Monday, July 8, 2019

Ruth Bancroft Gardens

I finally made my first visit to the iconic Ruth Bancroft Garden in Walnut Creek last week. A world renowned national treasure, this 3.5 acre garden is filled with a dazzling array of succulents and dry garden plants from around the world. The latter group includes a dazzling sampling of Agaves and Yuccas. I took photos that day so thought I'd share them here.

Agave species. These huge silvery agaves greet the visitor near the entrance. Their size and color make them an eye-catching specimen. This may be A. franzosinii.

As mentioned, there are many yuccas in the garden and here is one in bloom. Unidentified but one of a group of tall yuccas.

Puya coerulea var. monteroana. Hailing from central Chile, the dramatic flowers on this clumping plant attract local hummingbirds. Below is a photo of the huge clump it has formed in the Garden. Very drought tolerant and adaptable to different environments.

Salvia pachyphylla.With lovely burgundy bracts and purple flowers, this native sage found growing in the mountains of Southern California is also known as Blue Flame or Giant Purple sage. Usually a neat 2' x 2' it can make itself at home in any dry garden bed.

Jubaea chilensis. Known as Chilean Wine palm, this relatively cold hardy palm has a trunk that can span 4-6' in diameter. It tops out at 80' tall. The common name owes to the sugars found within its trunk being fermented by locals to make wine.

You'd be forgiven for exclaiming surprise at this plant's ID. It's a Grevillea petrophiloides 'Big Bird.'  Known as 'Pink Pokers' for its tufts of pink flowers that rise above the foliage (see photo below), it forms a 4-6' high bush and like most Grevilleas is very drought tolerant. Native to Australia.

This unusual Aloe (A. woodii) has fuzzy cream-colored flowers that rise in slender candelabras above the leaves. 

This wide angle view is of a bed near the back end of the Garden. Hopefully it helps to give an idea of the scale of the Garden.

Ponytail Palns (Beaucarnea recurvata) may be a charming little houseplant but in the wild they can get huge. Mature specimens feature especially fat trunks, making this an easy to grow caudiciform. Below is the whole plant with its signature 'mophead' of leaves. 

There was plenty of sculpture in the garden, in advance of a summer show. Here my friend takes a moment's pause on a metal bench fashioned out of an old car. 

Sometimes recent plantings give the effect of the plants having just popped out of the ground, as is the case here with these blue agaves.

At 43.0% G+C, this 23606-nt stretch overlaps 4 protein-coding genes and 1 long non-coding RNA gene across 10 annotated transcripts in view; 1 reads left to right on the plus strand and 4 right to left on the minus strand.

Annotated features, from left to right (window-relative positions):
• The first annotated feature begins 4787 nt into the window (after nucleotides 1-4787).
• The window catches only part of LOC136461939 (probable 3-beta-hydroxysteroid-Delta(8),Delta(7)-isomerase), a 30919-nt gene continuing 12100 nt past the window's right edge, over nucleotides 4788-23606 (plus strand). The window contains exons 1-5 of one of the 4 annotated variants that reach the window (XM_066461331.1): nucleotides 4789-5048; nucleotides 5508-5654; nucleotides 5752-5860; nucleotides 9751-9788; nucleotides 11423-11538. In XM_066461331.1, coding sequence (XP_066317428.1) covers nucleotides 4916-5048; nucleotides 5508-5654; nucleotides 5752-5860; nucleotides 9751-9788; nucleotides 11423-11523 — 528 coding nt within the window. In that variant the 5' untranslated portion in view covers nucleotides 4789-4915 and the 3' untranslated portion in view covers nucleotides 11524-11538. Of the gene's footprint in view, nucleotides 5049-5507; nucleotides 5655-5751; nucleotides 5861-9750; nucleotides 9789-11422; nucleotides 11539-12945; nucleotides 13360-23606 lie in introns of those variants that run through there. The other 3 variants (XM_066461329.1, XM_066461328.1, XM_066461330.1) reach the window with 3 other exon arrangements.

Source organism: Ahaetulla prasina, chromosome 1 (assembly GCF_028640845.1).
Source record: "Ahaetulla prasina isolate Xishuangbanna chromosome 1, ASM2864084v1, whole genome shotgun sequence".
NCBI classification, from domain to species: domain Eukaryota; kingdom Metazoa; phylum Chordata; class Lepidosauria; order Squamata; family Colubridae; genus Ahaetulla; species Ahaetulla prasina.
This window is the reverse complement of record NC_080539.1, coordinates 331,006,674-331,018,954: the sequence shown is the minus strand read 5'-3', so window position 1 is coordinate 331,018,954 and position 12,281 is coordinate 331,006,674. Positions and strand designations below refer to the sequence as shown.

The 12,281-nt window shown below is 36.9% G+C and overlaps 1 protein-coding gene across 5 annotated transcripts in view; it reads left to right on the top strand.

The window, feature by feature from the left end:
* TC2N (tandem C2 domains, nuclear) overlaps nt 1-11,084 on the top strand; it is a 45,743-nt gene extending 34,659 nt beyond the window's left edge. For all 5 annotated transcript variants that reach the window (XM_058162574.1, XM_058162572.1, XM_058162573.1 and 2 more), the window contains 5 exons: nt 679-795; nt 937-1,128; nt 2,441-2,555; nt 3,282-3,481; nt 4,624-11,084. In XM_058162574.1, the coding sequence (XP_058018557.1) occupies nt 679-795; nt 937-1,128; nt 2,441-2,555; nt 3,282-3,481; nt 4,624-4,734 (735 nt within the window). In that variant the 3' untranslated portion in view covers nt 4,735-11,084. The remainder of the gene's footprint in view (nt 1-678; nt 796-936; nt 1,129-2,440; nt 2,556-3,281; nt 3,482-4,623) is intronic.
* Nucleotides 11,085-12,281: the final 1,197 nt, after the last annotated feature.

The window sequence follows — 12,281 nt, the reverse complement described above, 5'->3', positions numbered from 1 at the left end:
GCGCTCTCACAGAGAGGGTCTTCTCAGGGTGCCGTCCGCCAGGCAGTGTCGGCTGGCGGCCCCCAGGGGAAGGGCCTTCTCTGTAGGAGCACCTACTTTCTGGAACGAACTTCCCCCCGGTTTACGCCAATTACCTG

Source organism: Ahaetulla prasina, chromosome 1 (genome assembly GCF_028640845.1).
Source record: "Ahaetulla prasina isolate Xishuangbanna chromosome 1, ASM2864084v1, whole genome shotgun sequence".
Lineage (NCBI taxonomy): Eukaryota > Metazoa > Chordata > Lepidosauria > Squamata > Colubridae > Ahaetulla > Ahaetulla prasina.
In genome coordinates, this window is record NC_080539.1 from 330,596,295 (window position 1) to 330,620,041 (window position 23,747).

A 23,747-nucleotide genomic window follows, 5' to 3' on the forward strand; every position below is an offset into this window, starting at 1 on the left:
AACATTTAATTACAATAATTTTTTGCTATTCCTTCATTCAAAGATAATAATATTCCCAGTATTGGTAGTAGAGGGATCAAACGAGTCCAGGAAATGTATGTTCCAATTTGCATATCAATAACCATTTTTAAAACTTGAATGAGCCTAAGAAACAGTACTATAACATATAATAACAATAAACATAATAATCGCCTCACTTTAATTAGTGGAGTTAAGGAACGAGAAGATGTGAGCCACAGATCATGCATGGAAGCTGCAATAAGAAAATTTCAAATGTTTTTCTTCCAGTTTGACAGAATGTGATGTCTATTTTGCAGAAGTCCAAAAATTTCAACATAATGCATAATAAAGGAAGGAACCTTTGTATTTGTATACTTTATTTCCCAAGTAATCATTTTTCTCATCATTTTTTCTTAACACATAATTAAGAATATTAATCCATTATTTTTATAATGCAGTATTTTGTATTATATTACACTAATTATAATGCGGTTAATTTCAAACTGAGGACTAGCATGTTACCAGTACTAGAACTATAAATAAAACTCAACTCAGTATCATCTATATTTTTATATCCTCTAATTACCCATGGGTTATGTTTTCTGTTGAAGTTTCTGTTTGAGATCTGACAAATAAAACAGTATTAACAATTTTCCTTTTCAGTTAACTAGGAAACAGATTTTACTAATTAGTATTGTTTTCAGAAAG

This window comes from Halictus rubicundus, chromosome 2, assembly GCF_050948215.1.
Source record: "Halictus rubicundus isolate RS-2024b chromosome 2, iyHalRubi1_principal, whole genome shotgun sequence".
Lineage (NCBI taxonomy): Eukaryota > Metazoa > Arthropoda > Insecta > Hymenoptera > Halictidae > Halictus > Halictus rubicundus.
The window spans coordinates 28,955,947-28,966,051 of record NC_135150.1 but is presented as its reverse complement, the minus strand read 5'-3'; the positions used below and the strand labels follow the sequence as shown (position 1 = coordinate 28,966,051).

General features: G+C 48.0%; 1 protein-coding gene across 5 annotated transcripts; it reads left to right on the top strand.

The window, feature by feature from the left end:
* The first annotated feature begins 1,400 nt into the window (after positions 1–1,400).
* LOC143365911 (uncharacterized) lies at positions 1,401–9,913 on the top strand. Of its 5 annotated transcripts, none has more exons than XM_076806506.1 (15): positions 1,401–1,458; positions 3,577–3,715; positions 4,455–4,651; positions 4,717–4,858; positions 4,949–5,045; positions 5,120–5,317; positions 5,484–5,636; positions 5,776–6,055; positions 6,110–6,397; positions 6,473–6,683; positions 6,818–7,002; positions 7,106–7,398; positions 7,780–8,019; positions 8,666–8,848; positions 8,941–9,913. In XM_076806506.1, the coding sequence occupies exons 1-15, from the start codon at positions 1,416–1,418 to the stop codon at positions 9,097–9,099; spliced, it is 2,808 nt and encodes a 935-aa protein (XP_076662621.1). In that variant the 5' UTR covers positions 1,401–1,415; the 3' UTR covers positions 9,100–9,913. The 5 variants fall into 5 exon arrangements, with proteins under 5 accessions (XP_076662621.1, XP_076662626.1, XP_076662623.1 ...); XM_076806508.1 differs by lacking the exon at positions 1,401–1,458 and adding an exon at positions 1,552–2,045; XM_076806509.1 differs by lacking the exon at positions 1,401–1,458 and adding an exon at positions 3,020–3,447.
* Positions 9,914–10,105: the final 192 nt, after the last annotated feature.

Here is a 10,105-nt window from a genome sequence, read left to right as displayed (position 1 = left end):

Several Agave species send up tall, architectural flower spikes. I'm not 100% certain but I believe this spike is from an Agave parrasana. It takes awhile to bloom but is well worth the wait.

This bed of low growing succulents reminded me of an Exhibitor's display at a SF Garden Show, where they used succulents to simulate an 'underwater garden.' Surprisingly, many succulents do remind one of things like sea anemones, starfish etc.

Arctostaphylos 'Ruth Bancroft.' This accidental hybrid has matured into a fantastic tree and on this visit the bark had shed its outer layer, leaving a smooth and brilliant reddish-brown skin.

Here's more of the sculpture found throughout the garden.

This Grevillea 'King's Fire' was in bloom on our visit, much to our mutual delight. 

No one seems to know what this semi-succulent ground cover plant is but it was in bloom throughout its many occurrences in the garden. It features delicate sprays of tiny lavender flowers. Charming.

Brachychiton species. This may be a B. rupestris but in any case it too is a caudiciform, here showing off its fattening trunk. 

These fan palms have yet to be identified by my sources but they are certainly one of the striking beauties in the Garden.

Timing is everything. We arrived at the right time to see this Erythrina x bidwillii in full bloom. Hardy for a Coral tree, it doesn't get too big (8'x10') and as you can see, gets nice and bushy. A real showstopper!

Here's another Brachychiton and here you see more easily the fat trunk. 

We were lucky to be at the Garden when the Chilopsis linearis trees were in bloom. Featuring 'pretty-in-pink' snapdragon-like flowers, it makes for quite a summer show. Called Desert Willow for its narrow willow-like leaves, this southwest U.S. native is very drought tolerant.

Opuntia species. Prickly Pear cactus is very easy to ID, with its flat paddle-like leaves. They can over time get huge, as evidenced here, and of course have exotically beautiful flowers and edible fruit.

The Ruth Bancroft is famous for their Parkinsonia trees. The selection 'Desert Museum' is featured throughout the garden. They were were in full glorious bloom on the day we visited. Delicate yet sturdy, they are showy even at a distance.

Here's another mystery Agave with a mammoth flower spike. It reminds me of a Dr. Seuss plant and the flowering spike a multi-level treehouse!

Athanasia species (probably A. acerosa). This handsome shrub, with its Euryops-like foliage, makes a bold statement in the Garden. This South African native, sometimes called Coulter bush, offers needle-like silvery foliage and in late spring flat cymes of bright yellow flowers.

We aren't sure of the species but this Eucalyptus plant already has flat leaves that are a fantastic silver color. 

And a South African bulb to end our 'visit.' It's Cyrtanthus obliquus. This Amaryllis family member has large, downward facing tubular flowers, held in small clusters. Fantastic!

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